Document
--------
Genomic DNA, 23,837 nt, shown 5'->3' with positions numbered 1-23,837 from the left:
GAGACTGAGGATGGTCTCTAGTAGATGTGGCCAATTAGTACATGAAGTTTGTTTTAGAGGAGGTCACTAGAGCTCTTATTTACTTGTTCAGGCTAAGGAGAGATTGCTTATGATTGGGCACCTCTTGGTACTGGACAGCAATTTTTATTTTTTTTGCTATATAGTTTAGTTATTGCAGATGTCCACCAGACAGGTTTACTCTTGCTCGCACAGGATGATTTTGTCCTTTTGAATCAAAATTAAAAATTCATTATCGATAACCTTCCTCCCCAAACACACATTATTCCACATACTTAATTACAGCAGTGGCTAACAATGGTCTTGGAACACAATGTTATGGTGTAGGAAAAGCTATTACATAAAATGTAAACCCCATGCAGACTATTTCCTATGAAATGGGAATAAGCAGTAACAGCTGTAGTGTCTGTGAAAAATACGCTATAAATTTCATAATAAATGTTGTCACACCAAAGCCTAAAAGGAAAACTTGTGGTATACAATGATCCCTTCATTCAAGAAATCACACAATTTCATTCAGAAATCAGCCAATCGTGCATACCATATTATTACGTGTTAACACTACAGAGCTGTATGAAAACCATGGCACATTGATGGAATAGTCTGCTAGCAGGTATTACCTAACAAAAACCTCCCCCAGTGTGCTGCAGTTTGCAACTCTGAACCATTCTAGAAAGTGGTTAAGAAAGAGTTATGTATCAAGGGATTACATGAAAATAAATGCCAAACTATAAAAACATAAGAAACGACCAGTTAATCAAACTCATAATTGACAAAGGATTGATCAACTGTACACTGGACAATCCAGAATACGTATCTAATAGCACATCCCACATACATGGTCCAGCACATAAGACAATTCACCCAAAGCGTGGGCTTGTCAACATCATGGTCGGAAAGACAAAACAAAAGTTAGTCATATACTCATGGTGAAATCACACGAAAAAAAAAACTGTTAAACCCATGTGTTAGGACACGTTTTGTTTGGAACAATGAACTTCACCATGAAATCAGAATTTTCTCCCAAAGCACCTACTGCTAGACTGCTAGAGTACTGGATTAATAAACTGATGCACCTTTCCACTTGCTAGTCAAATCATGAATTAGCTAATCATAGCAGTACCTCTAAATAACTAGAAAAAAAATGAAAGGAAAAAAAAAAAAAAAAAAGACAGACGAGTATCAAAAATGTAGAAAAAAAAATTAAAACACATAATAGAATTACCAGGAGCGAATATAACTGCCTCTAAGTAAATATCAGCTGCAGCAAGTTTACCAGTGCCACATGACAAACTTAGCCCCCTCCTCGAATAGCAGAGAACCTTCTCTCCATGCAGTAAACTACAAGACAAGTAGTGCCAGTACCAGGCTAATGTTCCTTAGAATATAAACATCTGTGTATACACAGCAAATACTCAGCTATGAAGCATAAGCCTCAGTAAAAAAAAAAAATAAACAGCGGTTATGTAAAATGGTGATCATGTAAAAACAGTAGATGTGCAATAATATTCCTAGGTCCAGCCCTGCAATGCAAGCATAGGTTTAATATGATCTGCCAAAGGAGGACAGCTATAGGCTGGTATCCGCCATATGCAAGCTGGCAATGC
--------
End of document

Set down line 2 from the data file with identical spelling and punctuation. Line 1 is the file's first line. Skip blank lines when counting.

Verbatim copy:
GAGACTGAGGATGGTCTCTAGTAGATGTGGCCAATTAGTACATGAAGTTTGTTTTAGAGGAGGTCACTAGAGCTCTTATTTACTTGTTCAGGCTAAGGAGAGATTGCTTATGATTGGGCACCTCTTGGTACTGGACAGCAATTTTTATTTTTTTTGCTATATAGTTTAGTTATTGCAGATGTCCACCAGACAGGTTTACTCTTGCTCGCACAGGATGATTTTGTCCTTTTGAATCAAAATTAAAAATTCATTATCGATAACCTTCCTCCCCAAACACACATTATTCCACATACTTAATTACAGCAGTGGCTAACAATGGTCTTGGAACACAATGTTATGGTGTAGGAAAAGCTATTACATAAAATGTAAACCCCATGCAGACTATTTCCTATGAAATGGGAATAAGCAGTAACAGCTGTAGTGTCTGTGAAAAATACGCTATAAATTTCATAATAAATGTTGTCACACCAAAGCCTAAAAGGAAAACTTGTGGTATACAATGATCCCTTCATTCAAGAAATCACACAATTTCATTCAGAAATCAGCCAATCGTGCATACCATATTATTACGTGTTAACACTACAGAGCTGTATGAAAACCATGGCACATTGATGGAATAGTCTGCTAGCAGGTATTACCTAACAAAAACCTCCCCCAGTGTGCTGCAGTTTGCAACTCTGAACCATTCTAGAAAGTGGTTAAGAAAGAGTTATGTATCAAGGGATTACATGAAAATAAATGCCAAACTATAAAAACATAAGAAACGACCAGTTAATCAAACTCATAATTGACAAAGGATTGATCAACTGTACACTGGACAATCCAGAATACGTATCTAATAGCACATCCCACATACATGGTCCAGCACATAAGACAATTCACCCAAAGCGTGGGCTTGTCAACATCATGGTCGGAAAGACAAAACAAAAGTTAGTCATATACTCATGGTGAAATCACACGAAAAAAAAAACTGTTAAACCCATGTGTTAGGACACGTTTTGTTTGGAACAATGAACTTCACCATGAAATCAGAATTTTCTCCCAAAGCACCTACTGCTAGACTGCTAGAGTACTGGATTAATAAACTGATGCACCTTTCCACTTGCTAGTCAAATCATGAATTAGCTAATCATAGCAGTACCTCTAAATAACTAGAAAAAAAATGAAAGGAAAAAAAAAAAAAAAAAAGACAGACGAGTATCAAAAATGTAGAAAAAAAAATTAAAACACATAATAGAATTACCAGGAGCGAATATAACTGCCTCTAAGTAAATATCAGCTGCAGCAAGTTTACCAGTGCCACATGACAAACTTAGCCCCCTCCTCGAATAGCAGAGAACCTTCTCTCCATGCAGTAAACTACAAGACAAGTAGTGCCAGTACCAGGCTAATGTTCCTTAGAATATAAACATCTGTGTATACACAGCAAATACTCAGCTATGAAGCATAAGCCTCAGTAAAAAAAAAAAATAAACAGCGGTTATGTAAAATGGTGATCATGTAAAAACAGTAGATGTGCAATAATATTCCTAGGTCCAGCCCTGCAATGCAAGCATAGGTTTAATATGATCTGCCAAAGGAGGACAGCTATAGGCTGGTATCCGCCATATGCAAGCTGGCAATGC